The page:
Tuesday, February 17, 2015


ABC News is reporting that a quarter of all Americans believe that the sun revolves around the earth. Meanwhile, Talking Points Memo is reporting that an Oklahoma state House panel has voted to end AP history courses because, as far as I can tell, they just don't like students learning what actually happened, and greatly prefer teaching that America is the greatest country ever and we never did anything worth criticizing.

At face value, these two stories are only connected by the fact that they both deal with education in some way. But I don't know. I think there's more to it than that.

The typical response to stories like the one from ABC is to blame bad students, or, increasingly, to blame bad schools, or bad teachers protected by bad unions. For at least a decade now, and probably longer, however, we've been moving all the schools into this high stakes standardized testing stuff, which is, for my money, the educational equivalent of training dogs to jump through hoops, and not much more. That is, you can make a school look really good on paper when you create a numerical standard and then achieve that standard, but there's just no guarantee that filling in all the right bubbles with a number two pencil actually means students have gained some knowledge and mastery over a subject.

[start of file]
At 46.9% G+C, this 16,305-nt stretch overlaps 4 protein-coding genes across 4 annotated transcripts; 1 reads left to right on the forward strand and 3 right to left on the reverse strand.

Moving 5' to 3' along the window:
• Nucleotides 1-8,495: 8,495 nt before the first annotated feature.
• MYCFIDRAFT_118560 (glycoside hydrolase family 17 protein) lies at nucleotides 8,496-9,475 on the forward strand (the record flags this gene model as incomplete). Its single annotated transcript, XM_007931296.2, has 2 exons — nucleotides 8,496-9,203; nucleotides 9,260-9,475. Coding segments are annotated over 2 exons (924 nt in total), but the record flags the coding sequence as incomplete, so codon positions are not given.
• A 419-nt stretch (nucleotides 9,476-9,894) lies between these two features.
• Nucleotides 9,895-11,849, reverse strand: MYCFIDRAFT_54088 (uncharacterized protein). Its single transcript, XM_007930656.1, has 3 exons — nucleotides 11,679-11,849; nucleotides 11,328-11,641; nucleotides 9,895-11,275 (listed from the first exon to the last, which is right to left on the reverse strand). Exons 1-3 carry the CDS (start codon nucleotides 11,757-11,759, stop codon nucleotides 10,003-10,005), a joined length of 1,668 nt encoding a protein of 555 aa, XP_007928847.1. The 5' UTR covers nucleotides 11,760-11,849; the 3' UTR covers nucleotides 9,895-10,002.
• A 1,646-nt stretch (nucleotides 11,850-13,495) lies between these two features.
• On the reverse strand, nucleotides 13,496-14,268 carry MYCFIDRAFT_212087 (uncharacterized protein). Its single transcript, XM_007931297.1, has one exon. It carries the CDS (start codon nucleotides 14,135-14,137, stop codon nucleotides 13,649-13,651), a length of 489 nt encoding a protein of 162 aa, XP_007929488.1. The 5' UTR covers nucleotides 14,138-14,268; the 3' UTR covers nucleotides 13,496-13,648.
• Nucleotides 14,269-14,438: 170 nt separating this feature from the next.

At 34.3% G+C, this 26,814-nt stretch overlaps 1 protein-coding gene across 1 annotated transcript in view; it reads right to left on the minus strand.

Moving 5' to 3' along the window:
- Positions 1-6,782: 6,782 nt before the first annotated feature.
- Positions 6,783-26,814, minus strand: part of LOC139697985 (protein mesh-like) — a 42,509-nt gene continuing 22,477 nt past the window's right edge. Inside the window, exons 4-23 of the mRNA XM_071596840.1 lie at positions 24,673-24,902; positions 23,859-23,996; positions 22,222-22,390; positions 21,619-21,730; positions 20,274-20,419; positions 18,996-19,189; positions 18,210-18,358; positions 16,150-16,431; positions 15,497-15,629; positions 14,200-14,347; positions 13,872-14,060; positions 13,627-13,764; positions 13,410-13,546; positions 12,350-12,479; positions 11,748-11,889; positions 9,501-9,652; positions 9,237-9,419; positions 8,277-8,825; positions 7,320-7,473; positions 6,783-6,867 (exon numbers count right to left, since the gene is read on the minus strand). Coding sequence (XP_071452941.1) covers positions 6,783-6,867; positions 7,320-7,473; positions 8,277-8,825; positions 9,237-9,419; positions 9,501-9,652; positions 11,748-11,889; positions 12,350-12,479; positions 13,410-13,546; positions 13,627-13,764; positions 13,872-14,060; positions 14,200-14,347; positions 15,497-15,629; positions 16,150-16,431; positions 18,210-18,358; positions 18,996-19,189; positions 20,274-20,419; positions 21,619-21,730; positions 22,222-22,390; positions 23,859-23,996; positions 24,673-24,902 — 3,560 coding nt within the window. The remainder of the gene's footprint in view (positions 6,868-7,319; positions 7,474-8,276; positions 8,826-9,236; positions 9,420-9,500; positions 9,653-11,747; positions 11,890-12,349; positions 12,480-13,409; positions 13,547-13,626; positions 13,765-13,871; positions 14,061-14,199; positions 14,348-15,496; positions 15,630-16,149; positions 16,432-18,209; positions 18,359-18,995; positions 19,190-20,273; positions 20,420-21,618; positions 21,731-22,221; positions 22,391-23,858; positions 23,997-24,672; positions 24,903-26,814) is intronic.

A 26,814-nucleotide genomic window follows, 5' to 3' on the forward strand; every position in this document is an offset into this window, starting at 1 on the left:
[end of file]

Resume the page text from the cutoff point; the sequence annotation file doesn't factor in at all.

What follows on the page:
Actually, I'll go a step further and just straight up assert that gearing all of education toward passing multiple choice tests destroys education. It's no wonder a quarter of Americans don't know that the earth revolves around the sun. We've totally failed our children in this respect, and it has nothing to do with bad students, bad teachers, or bad schools. Instead, it has everything to do with corporatizing education.

Profits, not children.

That's bad enough, but put the test-freak movement together with extreme right-wing ideas about, say, evolution, global warming, US history, and so on, that is, "we should teach the reality we want, not reality itself," and we have now, starkly obvious for all to see, a multi-pronged all-out assault on the very concept of learning and knowledge itself.

Let's throw in the anti-vaxxers while we're at it, too. Also, the History Channel's ancient aliens shit.

All this bodes very ill for America. Democracy absolutely depends on an intelligent, critical, well informed population in order to succeed. That's tough enough to accomplish even when you don't have well funded and widespread social forces trying as hard as they can to keep it from happening. But knowledge now has enemies. Powerful enemies.

There will be a price to pay for this horrible folly.